Colorado Rights Blog


  • Anthony Martinez is 84-years-old and suffering from renal failure, as well as other serious medical conditions including dementia. He is currently incarcerated in the Sterling Correctional Facility, site of one of Colorado’s largest COVID-19 outbreaks with almost 600 active COVID-19 cases. He and his family are understandably terrified that he will catch the virus and die.

    In the midst of this public health crisis, incarcerated people as vulnerable as Anthony, could and should be immediately released to safely live out their remaining years with family.

    Read more about Anthony Martinez and other at-risk incarcerated people. 

  • Ronald Johnson is pre-diabetic, suffers from asthma and high blood pressure, and regularly uses an inhaler to breathe. His age and respiratory ailments put him at risk of serious illness and death if he contracts COVID-19. With over hundreds of active cases in Colorado’s prisons, his family fears he will not make it out alive. His daughter, Amber, says, “In prison, he can’t protect himself and he can’t social distance. My deep fear is that my dad will die in prison. That is an awful, traumatic reality to consider. My chest is tight just thinking about how quickly it spreads and how vulnerable he is.”

    Governor Hickenlooper shortened his sentence following testimony from family, friends and correctional officers advocating for his early release. Yet, he is still eight years away from parole. While he remains in prison, COVID-19 continues to spread. Ronald’s three siblings, four children and four grandchildren are desperate for his release.

    Read more about Ronald Johnson and other at-risk incarcerated people.

  • Tuesday Olson knew her pregnancy was in trouble and tried to access hospital care as soon as possible. But there was a problem: she was in jail. This is her story.
  • It’s time to end the death penalty in Colorado. Family members who lost loved ones to murder speak out against an unjust and broken system.

ACLU Settles CO Lawsuit

First Public Settlement of Legal Challenge to Enforce Colorado’s 2008 Workplace Nursing Mothers Act

September 18, 2012

The American Civil Liberties Union of Colorado and the national ACLU reached a settlement on Friday with a Jefferson County public charter school on behalf of teacher Heather Burgbacher who lost her job for exercising her right to pump breast milk at work. This is the first public settlement of a legal challenge brought under the Colorado Nursing Mothers Act, a 2008 law safeguarding a woman’s right to continue breastfeeding when returning to work after having a baby.

In the settlement, Rocky Mountain Academy of Evergreen (RMAE) agreed to make significant policy changes to ensure that nursing employees have the time and space to express breast milk at work. RMAE has also agreed to provide ACLU client Burgbacher monetary compensation.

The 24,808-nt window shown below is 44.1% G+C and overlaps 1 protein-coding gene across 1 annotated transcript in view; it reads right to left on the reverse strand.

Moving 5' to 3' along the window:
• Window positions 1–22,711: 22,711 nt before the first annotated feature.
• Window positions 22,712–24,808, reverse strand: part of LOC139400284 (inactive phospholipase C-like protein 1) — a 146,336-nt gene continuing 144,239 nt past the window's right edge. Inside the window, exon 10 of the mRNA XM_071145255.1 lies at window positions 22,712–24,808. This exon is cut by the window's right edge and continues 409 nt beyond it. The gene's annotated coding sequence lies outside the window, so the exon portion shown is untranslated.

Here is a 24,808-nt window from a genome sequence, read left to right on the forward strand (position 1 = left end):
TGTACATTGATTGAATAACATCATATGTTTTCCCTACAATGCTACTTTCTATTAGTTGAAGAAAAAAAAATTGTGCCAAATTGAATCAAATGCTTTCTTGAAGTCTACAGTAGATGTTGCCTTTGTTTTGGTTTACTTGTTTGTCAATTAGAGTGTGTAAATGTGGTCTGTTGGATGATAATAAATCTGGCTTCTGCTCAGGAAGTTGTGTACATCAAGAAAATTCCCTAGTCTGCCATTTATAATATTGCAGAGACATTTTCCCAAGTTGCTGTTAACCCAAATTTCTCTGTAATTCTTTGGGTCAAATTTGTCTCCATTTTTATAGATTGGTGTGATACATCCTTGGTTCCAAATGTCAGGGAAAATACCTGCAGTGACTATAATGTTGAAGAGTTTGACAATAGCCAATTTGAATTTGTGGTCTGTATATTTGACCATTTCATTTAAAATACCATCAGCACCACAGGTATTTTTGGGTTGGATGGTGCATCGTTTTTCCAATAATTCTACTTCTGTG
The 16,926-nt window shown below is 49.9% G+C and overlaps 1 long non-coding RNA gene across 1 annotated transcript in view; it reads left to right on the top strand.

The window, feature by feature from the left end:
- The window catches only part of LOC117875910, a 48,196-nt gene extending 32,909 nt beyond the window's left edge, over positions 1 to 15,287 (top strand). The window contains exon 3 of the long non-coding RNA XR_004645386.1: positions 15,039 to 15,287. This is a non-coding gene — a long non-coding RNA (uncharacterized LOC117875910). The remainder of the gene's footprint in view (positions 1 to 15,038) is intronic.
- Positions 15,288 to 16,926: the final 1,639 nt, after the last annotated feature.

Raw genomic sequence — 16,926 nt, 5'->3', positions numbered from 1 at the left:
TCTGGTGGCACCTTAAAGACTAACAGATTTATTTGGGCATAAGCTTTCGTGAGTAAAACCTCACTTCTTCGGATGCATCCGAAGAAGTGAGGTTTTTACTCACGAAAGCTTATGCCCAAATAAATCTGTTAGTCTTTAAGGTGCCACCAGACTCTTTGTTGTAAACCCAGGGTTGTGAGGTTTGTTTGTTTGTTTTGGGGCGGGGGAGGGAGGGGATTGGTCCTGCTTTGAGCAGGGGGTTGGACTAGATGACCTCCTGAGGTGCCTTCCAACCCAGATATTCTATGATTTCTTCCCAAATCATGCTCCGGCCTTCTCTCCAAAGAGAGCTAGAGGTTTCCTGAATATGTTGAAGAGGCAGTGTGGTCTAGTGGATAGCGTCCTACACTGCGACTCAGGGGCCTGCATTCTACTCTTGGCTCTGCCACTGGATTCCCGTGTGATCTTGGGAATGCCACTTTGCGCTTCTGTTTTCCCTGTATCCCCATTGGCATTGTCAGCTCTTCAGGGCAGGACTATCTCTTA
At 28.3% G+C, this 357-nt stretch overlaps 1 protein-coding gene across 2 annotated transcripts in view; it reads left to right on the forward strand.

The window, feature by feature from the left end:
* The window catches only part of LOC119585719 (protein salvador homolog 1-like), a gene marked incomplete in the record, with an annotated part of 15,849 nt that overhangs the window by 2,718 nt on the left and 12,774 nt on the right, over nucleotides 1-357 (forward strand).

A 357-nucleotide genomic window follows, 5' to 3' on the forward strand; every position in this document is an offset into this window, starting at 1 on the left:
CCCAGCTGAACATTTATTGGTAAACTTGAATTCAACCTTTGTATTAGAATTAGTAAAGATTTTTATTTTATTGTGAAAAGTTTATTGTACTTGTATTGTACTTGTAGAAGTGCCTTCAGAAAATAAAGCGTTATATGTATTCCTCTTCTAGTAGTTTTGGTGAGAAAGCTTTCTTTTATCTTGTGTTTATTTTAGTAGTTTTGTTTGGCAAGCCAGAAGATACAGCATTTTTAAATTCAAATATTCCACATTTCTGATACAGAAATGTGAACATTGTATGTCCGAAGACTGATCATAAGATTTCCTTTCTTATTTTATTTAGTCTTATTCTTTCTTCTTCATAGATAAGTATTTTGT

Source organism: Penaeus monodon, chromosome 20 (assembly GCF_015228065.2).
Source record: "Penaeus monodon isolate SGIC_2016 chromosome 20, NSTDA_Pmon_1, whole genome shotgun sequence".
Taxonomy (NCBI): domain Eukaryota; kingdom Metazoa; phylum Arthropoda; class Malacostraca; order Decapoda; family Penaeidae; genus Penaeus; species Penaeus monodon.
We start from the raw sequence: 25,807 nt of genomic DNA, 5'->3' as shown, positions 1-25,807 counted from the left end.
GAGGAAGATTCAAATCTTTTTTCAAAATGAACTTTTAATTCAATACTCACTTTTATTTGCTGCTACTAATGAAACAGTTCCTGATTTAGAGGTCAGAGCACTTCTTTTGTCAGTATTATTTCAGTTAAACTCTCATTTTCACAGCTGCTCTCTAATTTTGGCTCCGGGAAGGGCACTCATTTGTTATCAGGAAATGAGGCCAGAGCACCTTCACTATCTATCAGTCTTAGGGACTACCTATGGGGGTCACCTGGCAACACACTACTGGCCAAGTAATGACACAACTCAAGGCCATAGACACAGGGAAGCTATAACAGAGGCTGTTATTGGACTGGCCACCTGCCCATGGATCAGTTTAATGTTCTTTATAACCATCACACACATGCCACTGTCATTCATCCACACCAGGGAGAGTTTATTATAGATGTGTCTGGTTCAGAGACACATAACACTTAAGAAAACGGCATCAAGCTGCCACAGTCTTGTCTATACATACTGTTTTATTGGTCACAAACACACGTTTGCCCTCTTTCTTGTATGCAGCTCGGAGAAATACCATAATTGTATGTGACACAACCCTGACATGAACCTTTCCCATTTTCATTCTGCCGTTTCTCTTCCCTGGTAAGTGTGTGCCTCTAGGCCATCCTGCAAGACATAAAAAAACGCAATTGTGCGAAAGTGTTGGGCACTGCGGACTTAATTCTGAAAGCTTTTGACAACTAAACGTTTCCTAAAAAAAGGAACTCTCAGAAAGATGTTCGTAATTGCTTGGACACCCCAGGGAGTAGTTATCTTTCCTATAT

“To its credit, RMAE has agreed to make significant policy changes that I feel confident will ensure that the next nursing mom working at RMAE will have the workplace support she needs to nurse her baby for as long as she wants,” said Burgbacher. “I am deeply satisfied with this settlement.”

“RMAE is to be commended for its significant strides to protect the rights of nursing mothers in the workplace,” said ACLU of Colorado staff attorney Rebecca Wallace. “By bringing Ms. Burgbacher’s story to light and enforcing the Nursing Mothers Act, the ACLU hopes to change the old-fashioned view held by some employers that a model employee is one that does not get pregnant, does not give birth, does not breast feed, and does not have child-care responsibilities. RMAE’s steps in resolving this case serves as a model to other employers.”

Burgbacher had been a highly valued teacher at the RMAE for five years when she gave birth to her second child. In violation of 2008’s Colorado Nursing Mothers Act, RMAE failed to provide a private place for her to express breast milk and to take appropriate steps to assist Burgbacher in covering her classes for the very brief periods during which she needed to pump breast milk. Burgbacher needed to pump for 20 minutes, three times each week.

Shortly after she complained about the schools’ failure to accommodate her need for time and space to express breast milk, RMAE abruptly informed her that her employment contract would not be renewed last year, despite years of extremely positive performance evaluations.

“The law does not allow employers to force a working mother like Heather Burgbacher to choose between breastfeeding her baby and returning to work,” said ACLU of Colorado Cooperating Attorney Mari Newman of Killmer, Lane and Newman, LLP. “This settlement serves as a reminder to all Colorado employers that firing a female employee simply because she asserts her legal rights has very serious consequences. RMAE deserves recognition for working cooperatively to resolve this matter in a way that meaningfully protects the rights of nursing mothers in the workplace.”

Expressing breast milk on the job is a right guaranteed by the Colorado Workplace Accommodations for Nursing Mothers Act, as well as other state and federal anti-discrimination laws. The Nursing Mothers Act mandates that employers provide time on the job in a private location for mothers to express breast milk.

“For many mothers, breastfeeding is an essential part of caring for their children that requires minor, but necessary, accommodations in the workplace – the kinds of minor workplace adjustments that employers routinely grant other workers who need them,” said ACLU Women’s Rights Project staff attorney Galen Sherwin. “A woman’s employer should have no say in the very personal decision about whether to breastfeed her baby.”

More information on this case can be found here, and the settlement agreement can be found here.

Return to News